Thoughts on Arbitrary Pagination

Pagination is the act of breaking a data set into multiple pages to limit the amount of data that has to be processed and sent by a server at once. We’re going to be changing how pagination works on crates.io, and I wanted to share some musings about the issues with supporting this as a generic abstraction. While I’m going to be talking about some PostgreSQL internals in this article, the general ideas presented apply to any SQL database.

“Simple” Pagination #

The most common form of pagination uses page numbers. This is done by having numbered page links shown towards the bottom of the UI, and including ?page=5 in the URL. Often there are also links for next page, previous page, first page, and last page. The UI might look like this.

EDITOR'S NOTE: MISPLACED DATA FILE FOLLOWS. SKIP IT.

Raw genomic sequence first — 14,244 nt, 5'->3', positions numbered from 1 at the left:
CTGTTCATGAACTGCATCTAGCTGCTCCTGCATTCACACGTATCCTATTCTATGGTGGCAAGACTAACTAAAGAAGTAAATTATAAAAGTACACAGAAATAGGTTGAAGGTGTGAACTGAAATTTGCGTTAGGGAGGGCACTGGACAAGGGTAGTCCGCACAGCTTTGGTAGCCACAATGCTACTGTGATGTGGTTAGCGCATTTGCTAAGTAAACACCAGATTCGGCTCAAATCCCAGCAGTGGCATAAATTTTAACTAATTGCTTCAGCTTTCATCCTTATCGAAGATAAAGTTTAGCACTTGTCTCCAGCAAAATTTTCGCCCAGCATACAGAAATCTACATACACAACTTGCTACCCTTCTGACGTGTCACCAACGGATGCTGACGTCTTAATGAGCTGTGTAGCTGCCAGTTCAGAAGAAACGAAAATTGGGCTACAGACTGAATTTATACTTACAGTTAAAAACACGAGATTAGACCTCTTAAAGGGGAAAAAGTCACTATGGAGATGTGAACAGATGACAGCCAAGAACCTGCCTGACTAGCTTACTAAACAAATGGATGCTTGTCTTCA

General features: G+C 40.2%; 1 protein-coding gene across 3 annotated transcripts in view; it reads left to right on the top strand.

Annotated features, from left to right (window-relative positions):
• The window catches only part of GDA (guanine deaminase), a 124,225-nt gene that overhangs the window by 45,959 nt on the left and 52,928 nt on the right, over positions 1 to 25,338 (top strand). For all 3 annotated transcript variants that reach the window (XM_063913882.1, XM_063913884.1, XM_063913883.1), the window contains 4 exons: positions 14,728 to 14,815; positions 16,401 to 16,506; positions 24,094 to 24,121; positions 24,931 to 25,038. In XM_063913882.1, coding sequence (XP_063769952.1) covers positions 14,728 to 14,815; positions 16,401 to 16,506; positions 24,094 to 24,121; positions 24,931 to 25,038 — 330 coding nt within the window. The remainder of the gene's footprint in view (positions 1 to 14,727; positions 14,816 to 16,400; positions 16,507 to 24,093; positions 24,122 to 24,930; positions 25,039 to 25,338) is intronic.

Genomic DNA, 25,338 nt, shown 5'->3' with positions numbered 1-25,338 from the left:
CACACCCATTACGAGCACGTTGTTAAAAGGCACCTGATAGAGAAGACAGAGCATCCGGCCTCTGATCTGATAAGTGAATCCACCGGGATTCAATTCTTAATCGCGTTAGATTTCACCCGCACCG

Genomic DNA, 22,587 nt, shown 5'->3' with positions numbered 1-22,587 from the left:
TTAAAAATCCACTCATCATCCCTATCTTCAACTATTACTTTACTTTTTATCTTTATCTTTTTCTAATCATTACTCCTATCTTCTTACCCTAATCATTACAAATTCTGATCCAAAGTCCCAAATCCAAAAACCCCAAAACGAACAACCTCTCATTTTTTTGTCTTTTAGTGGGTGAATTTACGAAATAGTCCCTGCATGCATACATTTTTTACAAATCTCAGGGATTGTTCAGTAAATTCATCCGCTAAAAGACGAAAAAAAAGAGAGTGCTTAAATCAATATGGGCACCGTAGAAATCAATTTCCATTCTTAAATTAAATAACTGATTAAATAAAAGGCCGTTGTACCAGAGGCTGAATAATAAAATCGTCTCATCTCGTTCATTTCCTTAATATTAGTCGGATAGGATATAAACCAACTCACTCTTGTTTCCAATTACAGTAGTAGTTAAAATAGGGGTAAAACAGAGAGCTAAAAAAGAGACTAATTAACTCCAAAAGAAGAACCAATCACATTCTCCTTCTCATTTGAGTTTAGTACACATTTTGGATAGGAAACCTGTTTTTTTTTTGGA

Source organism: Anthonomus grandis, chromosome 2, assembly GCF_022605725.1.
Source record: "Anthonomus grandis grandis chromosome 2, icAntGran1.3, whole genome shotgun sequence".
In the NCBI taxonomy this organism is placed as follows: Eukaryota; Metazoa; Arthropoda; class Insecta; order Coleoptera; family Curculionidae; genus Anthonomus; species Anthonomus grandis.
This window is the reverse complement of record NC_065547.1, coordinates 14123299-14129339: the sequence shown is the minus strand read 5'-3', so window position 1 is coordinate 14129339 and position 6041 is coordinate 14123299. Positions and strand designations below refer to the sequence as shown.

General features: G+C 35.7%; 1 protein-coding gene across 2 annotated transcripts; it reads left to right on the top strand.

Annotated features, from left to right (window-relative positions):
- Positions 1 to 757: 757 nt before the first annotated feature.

Screen Shot 2019-08-20 at 10.02.27 AM.png

This form of pagination is implemented on the server by adding an offset to the query. The total is also needed to know how many pages there actually are. For example, the query to get the 5th page of crates might look like this:

SELECT *, COUNT(*) OVER () FROM (
  SELECT * FROM crates
  ORDER BY name ASC
) t
LIMIT 10
OFFSET 40

This is by far the most common form of pagination, but it has a lot of issues. The first is that it’s inconsistent. Any rows added or deleted to pages before the one you’re currently on will affect the results you get back, leading to skipped results or results being shown twice. However, the bigger issue for crates.io is that using OFFSET for pagination doesn’t scale.

The issue with OFFSET #